Is your little one ready for solid foods? Here are our top recommendations for your baby to start eating solid foods the healthy way.
At 4 to 6 months old, your baby may start craving for more nourishment. He or she may still be hungry for more milk even after getting a full day’s portion of milk. A good benchmark to test your little one’s readiness for real food is to monitor if he or she has stopped pushing food out of their mouth, also known as the tongue-thrust reflex. Your baby should also be sitting upright, be able to hold their head up on their own and are endlessly curious about the food in their proximity.
Most parents tend to start solid food in the form of pureed vegetables and soft fruit slices but bear in mind that babies need a blend of animal and plant foods to meet their special nutritional needs. After all, we humans are designed for an omnivore diet.
Best Solid Foods for Your Baby
The best solid foods to start your baby on are nutrient-rich foods, as your baby’s digestive system is still under-developed.
Avocado fruit is prized for its dense nutrient content, which includes magnesium, potassium, niacin, vitamin B, vitamin E, vitamin K and folate. It is also the only fruit that contains healthy monounsaturated fatty acids. Its soft texture is easy to chew and it can be easily cut into small pieces, pureed or mashed up for babies to enjoy.
2. Butternut squash
Butternut squash is an easy to digest vegetable for babies. When it is properly cooked, squash is low in nitrate content, hence it is a safe food for babies to start with. Most babies also love the sweet taste of butternut squash, and being a great source of antioxidants, vitamin A, vitamin C, magnesium and potassium helps too!
When it comes to the first solids that your baby eats, banana is a great choice. It is a good source of carbohydrates for babies that is easily digestible, as banana has amylase, an enzyme that breaks downs carbohydrates. Furthermore, bananas are also high in vitamin B6, vitamin C, manganese, magnesium and potassium – all the nutrients needed for your baby to grow healthily.
4. Blended meat
Pureed chicken and beef contain iron and zinc which are needed by babies at 4 to 6 months old. Red meat is especially beneficial as it is also high in vitamin B12, which most babies can be deficient in if they are exclusively breastfeeding. This is because breast milk, unlike milk formulas, is low in iron. Iron from plant sources is also difficult to convert into digestible forms for babies.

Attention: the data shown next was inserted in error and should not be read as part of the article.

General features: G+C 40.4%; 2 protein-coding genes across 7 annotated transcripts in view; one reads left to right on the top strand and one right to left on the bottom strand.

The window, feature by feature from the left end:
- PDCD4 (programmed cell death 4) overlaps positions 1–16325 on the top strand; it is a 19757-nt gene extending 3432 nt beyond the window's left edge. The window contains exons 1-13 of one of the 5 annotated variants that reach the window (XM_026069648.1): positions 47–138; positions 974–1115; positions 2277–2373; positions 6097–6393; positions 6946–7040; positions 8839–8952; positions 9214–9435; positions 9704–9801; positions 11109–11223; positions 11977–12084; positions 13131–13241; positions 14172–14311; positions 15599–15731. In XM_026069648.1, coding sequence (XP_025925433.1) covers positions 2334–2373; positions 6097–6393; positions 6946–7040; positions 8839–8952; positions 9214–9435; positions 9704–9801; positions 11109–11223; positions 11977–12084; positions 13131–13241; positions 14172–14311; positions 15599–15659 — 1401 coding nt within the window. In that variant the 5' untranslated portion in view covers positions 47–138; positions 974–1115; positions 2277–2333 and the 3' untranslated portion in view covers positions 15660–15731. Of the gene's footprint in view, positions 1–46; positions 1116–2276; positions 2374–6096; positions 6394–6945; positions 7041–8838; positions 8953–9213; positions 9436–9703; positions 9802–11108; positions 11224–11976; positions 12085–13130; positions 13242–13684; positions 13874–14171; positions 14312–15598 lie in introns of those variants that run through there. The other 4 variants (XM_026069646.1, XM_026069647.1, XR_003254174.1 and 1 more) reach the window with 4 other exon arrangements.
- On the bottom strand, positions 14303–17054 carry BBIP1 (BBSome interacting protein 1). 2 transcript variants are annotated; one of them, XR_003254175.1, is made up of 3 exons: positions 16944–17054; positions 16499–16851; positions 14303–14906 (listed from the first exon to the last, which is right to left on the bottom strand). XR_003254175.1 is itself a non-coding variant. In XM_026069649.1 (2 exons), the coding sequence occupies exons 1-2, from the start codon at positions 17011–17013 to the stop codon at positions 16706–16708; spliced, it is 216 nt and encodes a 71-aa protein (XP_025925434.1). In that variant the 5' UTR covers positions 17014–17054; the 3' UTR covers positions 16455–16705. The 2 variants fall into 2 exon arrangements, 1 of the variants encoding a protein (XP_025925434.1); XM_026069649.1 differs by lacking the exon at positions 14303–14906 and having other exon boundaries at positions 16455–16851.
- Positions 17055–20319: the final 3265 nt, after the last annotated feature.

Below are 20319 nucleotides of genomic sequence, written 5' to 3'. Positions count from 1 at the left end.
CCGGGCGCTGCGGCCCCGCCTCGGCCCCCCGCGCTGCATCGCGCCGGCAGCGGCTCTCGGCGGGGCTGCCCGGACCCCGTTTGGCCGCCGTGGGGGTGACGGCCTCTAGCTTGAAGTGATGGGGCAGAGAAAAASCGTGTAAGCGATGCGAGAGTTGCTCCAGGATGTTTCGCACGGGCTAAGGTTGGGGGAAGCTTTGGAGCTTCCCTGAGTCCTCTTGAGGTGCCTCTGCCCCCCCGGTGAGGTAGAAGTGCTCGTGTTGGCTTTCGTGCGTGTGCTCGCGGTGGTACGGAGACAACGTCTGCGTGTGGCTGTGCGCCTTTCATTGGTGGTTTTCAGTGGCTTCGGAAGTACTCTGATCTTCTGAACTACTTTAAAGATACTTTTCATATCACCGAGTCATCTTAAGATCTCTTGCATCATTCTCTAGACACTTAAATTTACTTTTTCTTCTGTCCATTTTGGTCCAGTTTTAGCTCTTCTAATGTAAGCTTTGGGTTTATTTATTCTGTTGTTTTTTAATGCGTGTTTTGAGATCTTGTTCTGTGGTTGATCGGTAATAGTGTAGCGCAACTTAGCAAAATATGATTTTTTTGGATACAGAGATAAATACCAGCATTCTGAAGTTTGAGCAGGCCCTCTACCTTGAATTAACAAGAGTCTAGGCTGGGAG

Most parents would have heard the old age parenting advice of avoiding dairy until your baby turns at least a year old. However modern research has shown that introducing common allergens, such as dairy and nuts, may help prevent your baby from developing food allergies as they grow older. However, if you have a family history of dairy intolerance, please do consult your paediatrician before introducing dairy to your baby. Otherwise, organic whole yoghurt is full of beneficial fats, calcium, phosphorus, and vitamin D, as well as rich in probiotics that can help colonize your baby’s gut with good bacteria.
Bad Solid Foods for Your Baby
Most parents may be surprised at our list of foods to avoid feeding your baby when they are first starting with eating solid food.
1. Root and leafy vegetables
Spinach, turnips, radishes, celery, and lettuce are examples of vegetables that are high in nitrates, which can convert into nitrites and eventually nitrosamines in the stomach that may potentially cause cancer. Wait at least one year before feeding your baby leafy greens and root vegetables. Potatoes, on the other hand, are completely safe for babies to consume.
2. Citrus fruits
Acidic foods can irritate your baby’s stomach, as babies have immature digestive tracts that are still developing. It is best to wait at least 9 months until your baby’s stomach is more prepared to handle the acid content.
3. Raw honey
Raw honey is dangerous for young babies as it can cause infant botulism, a type of bacterial poisoning. Foods made with honey are off-limits as well, as these foods may contain spores of the Clostridium botulinum bacteria, which are harmless to adults but extremely harmful to babies under the age of one.
4. High mercury content fish
Not all fishes are created equal, nutritionally speaking. Fishes with high levels of mercury such as king mackerel, fresh tuna, swordfish should be avoided. Stick to the safe varieties such as wild salmon, tilapia, trout, pollack among a few. Canned tuna is fine as well.
Processed food should be saved for much later in your baby’s development. Foods that are hard to chew (nuts and seeds), round and slippery foods (grapes and peanut butter) should be avoided as these foods may pose a choking hazard to your baby.
If in doubt, the first few solid foods that your baby is consuming should be cooked thoroughly, mashed, pureed or cut into small bite sizes for easier chewing. The rest is pretty much up to you as parents to get creative! Happy cooking!